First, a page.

Fat Loss Grocery Shopping on a Budget ($50, $75, and $100)

Achieving your goals can be hard if you're on a budget. Get a better idea on how to shop for fat loss with these grocery shopping lists & sample meal plans.

Diets rich in protein, fiber, and water are extremely effective for fat loss.

Protein1, fiber, and water2 each help you feel full and prevent excessive snacking, and high-protein diets can also improve glucose homeostasis1.

Despite these benefits, diets that combine protein, fiber, and water have a reputation for being very expensive. Animal protein, especially lean protein sources, and fresh fruit and vegetables, which have high water and fiber contents, are costly.

Production of animal products, especially beef, have very high carbon footprints3, while fresh fruit and vegetables have short shelf-lives compared to many processed foods that can last for months or years without going bad.

If some of our most nutrient-dense foods are so expensive, how can we lose fat on a budget?

And, perhaps more importantly, how can we juggle reaching our macronutrient goals, eating nutrient-dense foods, and following a diet that’s good for the planet?

In this article, we’ll review some tips for fulfilling these requirements when you do your grocery shopping, and then we’ll look at some sample meal plans.

Quick Tips for Budget-Friendly Fat-Loss Grocery Shopping

1. Buy generic when possible: Save your money for high-quality, sustainably sourced foods – not the products with the most attractive brand names or fonts. Look closely at each product for what really matters, such as nutrient content, who made it, and where it was made. Cheaper products are not always lesser quality. Be a smart consumer.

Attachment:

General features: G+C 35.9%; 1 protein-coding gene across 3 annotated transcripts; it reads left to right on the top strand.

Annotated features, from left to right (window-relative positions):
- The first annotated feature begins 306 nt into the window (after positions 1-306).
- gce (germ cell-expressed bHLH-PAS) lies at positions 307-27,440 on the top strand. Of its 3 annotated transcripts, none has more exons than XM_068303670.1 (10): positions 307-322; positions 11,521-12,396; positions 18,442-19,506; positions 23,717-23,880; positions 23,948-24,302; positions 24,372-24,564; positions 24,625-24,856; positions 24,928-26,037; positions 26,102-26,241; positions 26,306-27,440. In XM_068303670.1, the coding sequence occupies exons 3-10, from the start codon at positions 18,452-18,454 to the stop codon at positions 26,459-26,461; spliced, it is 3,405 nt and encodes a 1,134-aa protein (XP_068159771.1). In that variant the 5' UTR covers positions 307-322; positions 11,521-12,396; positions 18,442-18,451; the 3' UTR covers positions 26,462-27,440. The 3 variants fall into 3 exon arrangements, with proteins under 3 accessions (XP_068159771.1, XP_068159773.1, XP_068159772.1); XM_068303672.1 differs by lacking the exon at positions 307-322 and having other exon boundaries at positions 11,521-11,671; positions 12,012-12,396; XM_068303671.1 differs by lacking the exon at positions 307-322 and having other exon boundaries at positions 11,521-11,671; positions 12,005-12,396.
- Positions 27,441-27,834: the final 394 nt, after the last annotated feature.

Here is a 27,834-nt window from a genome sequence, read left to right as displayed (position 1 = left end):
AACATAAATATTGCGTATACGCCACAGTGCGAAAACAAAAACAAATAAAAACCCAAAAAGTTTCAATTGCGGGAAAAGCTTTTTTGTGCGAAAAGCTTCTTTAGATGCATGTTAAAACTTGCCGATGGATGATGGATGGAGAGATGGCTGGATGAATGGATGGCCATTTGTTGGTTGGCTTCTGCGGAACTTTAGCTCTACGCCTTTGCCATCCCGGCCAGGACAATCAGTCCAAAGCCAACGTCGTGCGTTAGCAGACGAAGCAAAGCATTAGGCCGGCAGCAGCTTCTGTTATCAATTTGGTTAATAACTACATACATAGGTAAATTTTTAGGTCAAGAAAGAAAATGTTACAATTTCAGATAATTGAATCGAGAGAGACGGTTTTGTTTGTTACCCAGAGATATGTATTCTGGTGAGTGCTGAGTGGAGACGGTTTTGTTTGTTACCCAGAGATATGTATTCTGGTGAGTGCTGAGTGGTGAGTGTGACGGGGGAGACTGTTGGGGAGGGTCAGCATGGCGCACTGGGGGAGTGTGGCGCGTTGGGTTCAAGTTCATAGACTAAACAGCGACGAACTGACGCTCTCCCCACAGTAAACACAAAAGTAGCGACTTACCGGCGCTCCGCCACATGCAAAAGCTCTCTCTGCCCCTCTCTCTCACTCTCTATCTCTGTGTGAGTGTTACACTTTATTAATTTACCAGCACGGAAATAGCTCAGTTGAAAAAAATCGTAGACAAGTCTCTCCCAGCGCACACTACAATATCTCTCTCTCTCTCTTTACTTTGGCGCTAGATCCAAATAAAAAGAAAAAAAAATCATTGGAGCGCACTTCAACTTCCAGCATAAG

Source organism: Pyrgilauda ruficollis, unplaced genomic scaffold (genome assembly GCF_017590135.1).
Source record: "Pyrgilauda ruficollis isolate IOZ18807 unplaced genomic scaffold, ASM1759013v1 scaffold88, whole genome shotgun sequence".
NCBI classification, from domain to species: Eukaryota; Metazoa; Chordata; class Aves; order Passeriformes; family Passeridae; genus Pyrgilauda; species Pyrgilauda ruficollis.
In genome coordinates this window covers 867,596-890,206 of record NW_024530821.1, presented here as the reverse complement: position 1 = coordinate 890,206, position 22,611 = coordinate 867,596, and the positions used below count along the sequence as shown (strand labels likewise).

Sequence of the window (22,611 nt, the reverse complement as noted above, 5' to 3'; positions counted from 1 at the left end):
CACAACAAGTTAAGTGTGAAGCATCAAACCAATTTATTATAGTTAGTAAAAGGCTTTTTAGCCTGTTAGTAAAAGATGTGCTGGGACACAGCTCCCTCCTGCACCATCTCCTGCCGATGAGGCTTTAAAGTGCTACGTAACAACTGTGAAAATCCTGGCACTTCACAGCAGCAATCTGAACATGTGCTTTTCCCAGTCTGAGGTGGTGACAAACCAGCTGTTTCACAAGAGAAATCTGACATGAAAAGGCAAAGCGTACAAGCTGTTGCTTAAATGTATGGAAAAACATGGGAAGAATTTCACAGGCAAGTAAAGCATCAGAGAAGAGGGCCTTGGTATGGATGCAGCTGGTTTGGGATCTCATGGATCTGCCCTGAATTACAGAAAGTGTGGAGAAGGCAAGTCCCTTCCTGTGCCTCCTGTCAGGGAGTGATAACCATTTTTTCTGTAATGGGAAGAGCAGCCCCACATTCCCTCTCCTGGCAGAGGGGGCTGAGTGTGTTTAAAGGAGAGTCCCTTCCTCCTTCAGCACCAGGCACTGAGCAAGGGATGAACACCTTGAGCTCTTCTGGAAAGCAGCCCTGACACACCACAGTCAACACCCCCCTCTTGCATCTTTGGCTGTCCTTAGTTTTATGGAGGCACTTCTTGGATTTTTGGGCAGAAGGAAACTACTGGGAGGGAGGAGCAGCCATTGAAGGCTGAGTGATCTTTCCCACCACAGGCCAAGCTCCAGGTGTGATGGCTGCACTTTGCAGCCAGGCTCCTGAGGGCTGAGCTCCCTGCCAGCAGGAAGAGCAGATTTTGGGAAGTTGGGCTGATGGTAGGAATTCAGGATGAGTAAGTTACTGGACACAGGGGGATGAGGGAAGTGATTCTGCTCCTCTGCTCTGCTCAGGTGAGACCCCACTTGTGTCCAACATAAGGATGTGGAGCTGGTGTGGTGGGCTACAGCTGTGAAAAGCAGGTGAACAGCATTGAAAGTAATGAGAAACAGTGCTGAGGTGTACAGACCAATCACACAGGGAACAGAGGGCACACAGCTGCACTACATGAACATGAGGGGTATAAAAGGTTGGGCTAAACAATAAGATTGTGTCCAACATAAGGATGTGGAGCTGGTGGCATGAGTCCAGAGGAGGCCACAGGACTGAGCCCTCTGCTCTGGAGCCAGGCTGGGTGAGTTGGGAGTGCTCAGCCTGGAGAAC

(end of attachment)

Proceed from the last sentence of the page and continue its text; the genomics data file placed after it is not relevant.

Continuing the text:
2. Buy in bulk…when it makes sense: Stock up on non-perishable items you use often, e.g. frozen fruit, vegetables, and meat. Don’t buy in bulk just to take advantage of deals, e.g. buying 10 yogurts for $10, if they might end up in the trash.

3. Look for discounted fruits and vegetables: When it comes to fresh produce, look for weekly specials at your local market. Do some research in your area to see if you have any discounted produce programs. You can even ask at your local grocery store or supermarket if they have unwanted produce that would otherwise go to waste.

Take advantage of the fact that fresh produce is perishable, and look for some that you can take off of others’ hands and do them a favor.

Shopping for Discounted Vegetables

4. Learn shortcuts: While some grocery deals come and go, there are other shortcuts that nearly always hold true. For instance, peanut butter is usually cheaper than other types of nut butter. Grains are cheap. Some fruit, like bananas and oranges, are usually cheap, while others, like berries and avocado, are expensive.

Look for sales on the pricier ones, and figure out if there are any shortcuts particular to your area. You might have local specialties that are especially cheap where you live.

5. Do what makes sense for your priorities: Your goal might be reaching certain calorie or macronutrient goals, or it might simply be eating as many high-quality foods as you can on a budget. For example, protein is expensive, so you might find that you need to sacrifice other costs or stick to cheaper protein sources, like eggs, dairy, and protein powder, to maintain a higher protein intake.

On the other hand, if you want to eat 5-7 servings of fruit and vegetables per day, you might have to cut back on other costs or switch to frozen or canned versions of some items. Depending on your priorities, you may have to make different trade-offs and look for effective substitutions.

Sample Fat Loss Meal Plans

For this analysis, we will use 2000 calories to break down our sample daily macronutrient goals, but remember that each person is different. You can also calculate your own calorie and macronutrient requirements using a bmr calculator.